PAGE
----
Marvel vs Capcom 3: Fate of Two Worlds Review (Xbox360)

With the success of Street Fighter IV spearheading a new second golden age for the fighting game genre it’s only natural that Capcom would want to revisit what is arguably the second most important string in its fighting game bow – the Marvel crossover titles.

To someone who hasn’t seen those games before, a title like Marvel vs. Capcom 3 will seem incredibly incomprehensible – you’ll see The Hulk facing off against Amaterasu, the wolf sun goddess from Capcom’s Okami and Magneto fighting Metro City Mayor Mike Haggar, who hails from the Final Fight series.

There's plenty of familiar heroes and moves on display.

Past the crazy character line-up, the gameplay also looks downright crazy to boot. There’s an epilepsy warning about flashing lights and rapidly changing images before the game even hits the menu screen, and with good reason – lasers, explosions and characters jumping in and out of the fray make it interesting to watch but difficult to follow for newcomers.

The beauty of Street Fighter IV is the simplicity it has – it’s a game where if you can jump in and mash some buttons and throw a fireball and bust out a dragon punch you can have fun with the majority of the cast of the game – but if you are better at the game you will have a ton of extra skills at your disposal. To use a well-known phrase it’s easy to learn, but difficult to master.

Marvel vs. Capcom 3 tries to replicate some of that success with a ‘Simple’ control option as well as the traditional controls that give you full-on control. In the ‘Normal’ control setup there are four main attack buttons – Light, Medium, Heavy and Special, and those four attacks can be chained together in that order almost universally across the cast.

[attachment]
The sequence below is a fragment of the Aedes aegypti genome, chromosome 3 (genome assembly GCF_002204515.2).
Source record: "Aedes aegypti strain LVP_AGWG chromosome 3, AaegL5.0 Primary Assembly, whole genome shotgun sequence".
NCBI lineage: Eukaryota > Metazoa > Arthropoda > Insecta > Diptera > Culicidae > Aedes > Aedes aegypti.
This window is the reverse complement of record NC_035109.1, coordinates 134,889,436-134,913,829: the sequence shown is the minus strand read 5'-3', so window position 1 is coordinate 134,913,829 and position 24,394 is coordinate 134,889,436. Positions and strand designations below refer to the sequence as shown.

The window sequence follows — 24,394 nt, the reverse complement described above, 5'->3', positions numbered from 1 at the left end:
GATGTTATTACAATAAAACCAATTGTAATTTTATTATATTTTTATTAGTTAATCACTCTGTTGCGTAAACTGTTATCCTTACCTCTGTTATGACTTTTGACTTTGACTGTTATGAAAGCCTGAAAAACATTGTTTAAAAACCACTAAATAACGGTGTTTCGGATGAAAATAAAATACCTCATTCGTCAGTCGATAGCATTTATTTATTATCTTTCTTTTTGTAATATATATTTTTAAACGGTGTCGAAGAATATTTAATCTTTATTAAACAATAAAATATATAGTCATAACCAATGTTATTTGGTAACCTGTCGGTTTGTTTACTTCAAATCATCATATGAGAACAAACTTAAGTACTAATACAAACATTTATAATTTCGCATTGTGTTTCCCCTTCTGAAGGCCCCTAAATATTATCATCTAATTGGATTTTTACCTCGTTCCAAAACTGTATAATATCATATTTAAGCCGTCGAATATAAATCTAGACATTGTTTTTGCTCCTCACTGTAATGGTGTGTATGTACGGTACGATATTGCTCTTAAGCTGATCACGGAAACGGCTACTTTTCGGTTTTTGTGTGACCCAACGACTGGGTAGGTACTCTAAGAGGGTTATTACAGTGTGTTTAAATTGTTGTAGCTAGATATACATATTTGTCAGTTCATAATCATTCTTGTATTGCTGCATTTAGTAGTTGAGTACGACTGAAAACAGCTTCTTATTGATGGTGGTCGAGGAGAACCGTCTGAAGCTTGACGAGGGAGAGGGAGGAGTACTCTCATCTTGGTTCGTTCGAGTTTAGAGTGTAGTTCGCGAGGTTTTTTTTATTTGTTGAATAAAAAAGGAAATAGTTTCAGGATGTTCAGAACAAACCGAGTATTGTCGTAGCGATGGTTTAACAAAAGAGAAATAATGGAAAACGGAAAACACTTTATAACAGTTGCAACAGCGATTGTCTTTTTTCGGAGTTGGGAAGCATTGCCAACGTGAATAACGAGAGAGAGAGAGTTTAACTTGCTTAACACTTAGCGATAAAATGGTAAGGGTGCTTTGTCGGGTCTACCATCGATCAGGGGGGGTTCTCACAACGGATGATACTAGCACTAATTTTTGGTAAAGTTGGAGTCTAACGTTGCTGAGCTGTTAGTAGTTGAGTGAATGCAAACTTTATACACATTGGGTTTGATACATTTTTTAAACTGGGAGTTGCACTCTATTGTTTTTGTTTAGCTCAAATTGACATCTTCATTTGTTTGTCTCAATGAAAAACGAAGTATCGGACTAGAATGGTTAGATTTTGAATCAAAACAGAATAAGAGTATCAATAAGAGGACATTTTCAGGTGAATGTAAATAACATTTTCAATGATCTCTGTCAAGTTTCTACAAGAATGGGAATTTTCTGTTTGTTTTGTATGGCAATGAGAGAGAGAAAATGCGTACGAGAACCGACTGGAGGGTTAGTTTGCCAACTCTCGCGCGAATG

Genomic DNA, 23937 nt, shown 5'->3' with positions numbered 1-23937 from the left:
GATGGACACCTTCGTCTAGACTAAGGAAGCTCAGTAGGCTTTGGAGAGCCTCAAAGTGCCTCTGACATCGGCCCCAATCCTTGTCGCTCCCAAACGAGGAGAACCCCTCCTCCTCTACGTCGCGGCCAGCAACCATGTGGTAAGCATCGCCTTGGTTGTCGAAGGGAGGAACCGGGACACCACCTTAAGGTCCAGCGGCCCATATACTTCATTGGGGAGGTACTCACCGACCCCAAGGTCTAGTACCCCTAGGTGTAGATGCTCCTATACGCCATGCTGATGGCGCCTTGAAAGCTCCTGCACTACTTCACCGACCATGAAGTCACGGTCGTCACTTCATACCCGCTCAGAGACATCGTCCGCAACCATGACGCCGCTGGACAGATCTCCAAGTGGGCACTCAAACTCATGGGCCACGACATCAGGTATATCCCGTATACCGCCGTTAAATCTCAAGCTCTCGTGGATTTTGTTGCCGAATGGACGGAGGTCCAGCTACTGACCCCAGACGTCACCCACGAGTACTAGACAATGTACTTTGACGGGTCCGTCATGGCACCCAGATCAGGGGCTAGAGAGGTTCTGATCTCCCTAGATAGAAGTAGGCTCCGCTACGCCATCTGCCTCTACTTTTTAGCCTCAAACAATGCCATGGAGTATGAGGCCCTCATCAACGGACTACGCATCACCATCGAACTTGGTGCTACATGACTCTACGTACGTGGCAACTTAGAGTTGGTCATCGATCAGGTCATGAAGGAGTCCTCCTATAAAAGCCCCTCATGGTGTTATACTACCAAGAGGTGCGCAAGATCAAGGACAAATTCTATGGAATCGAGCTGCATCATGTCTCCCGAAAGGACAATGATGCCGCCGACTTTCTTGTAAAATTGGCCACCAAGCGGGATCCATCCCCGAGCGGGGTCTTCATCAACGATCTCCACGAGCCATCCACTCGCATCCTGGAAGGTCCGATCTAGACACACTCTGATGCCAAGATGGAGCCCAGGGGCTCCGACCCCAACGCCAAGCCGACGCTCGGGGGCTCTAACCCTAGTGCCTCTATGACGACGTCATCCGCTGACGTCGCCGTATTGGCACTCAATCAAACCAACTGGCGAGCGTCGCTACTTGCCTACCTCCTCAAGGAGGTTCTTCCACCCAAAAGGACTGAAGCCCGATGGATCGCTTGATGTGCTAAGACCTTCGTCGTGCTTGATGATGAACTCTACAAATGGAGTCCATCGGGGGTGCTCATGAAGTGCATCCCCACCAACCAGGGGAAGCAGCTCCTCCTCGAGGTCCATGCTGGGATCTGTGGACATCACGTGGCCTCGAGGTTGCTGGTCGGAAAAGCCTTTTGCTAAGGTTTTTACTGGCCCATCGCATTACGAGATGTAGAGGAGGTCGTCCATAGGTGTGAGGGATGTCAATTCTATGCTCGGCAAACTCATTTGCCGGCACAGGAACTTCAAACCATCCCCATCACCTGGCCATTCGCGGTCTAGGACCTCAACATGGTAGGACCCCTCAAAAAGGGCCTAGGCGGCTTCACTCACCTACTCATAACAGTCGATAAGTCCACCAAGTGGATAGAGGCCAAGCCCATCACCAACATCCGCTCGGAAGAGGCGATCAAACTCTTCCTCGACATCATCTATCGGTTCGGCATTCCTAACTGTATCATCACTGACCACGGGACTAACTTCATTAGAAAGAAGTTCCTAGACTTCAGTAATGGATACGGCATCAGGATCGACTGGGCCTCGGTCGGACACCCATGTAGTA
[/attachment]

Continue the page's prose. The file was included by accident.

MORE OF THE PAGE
Special moves such as fireballs and dashes forwards are trigged by the traditional joystick inputs that any fighting game fans will be familiar with plus specific button presses, and even without individual punch and kick buttons the commands to use Ryu’s most famous moves were easy for me to figure out and use without consulting the manual.

The basic combo for almost every character in the game will be to go L-M-H-S, which then launches them into the air – and the combo can even be continued by following them into the air and pressing the same inputs again if you get the timing right. The air combos from Marvel vs. Capcom 2 return here, meaning after that L-M-H combo in the air you can actually tap out using the special button and exchange to another character who will then continue the combo with the same buttons. The end result is a game of tennis between your three chosen characters as you smack the opponent back and forth – though there are of course ways for them to tech out of such juggling.

When hitting the Special button to change characters mid-air you have to hold a direction to indicate how you’re going to hit them for the other character to pick up – and the person being juggled simply has to guess which direction you’re holding and hold it themselves and hit special to break away. It’s a simplification of the system from MvC2, and one that works wonderfully.

That’s the four main buttons covered, but MvC3 is still a six button game like most fighters. The final two buttons are covered by controlling your other playable cast members. Each fight sees you choose three characters from the cast of heroes, and hitting each of the remaining buttons will call them into the battle to do a single move and then disappear once more.

Pressing and holding the button will see your character switch to that person completely, giving the character you were playing a rest and a chance to heal some (but not all) of their damage and giving you a different character to battle with. Like any fighting game there are good and bad match-ups for every character, so if your opponent busts out someone your current hero isn’t going to be very effective against you can easily tag out to another character with a press of a button.

End boss Galactus is a sizable – and cheap – dude

As someone who has poured a great many hours into Street Fighter IV it was hard to adjust to the four button system and the L-M-H combos, but in the end it works quite well. It simplifies a game that moves incredibly fast but still leaves scope for a large amount of skill to determine who will win battles.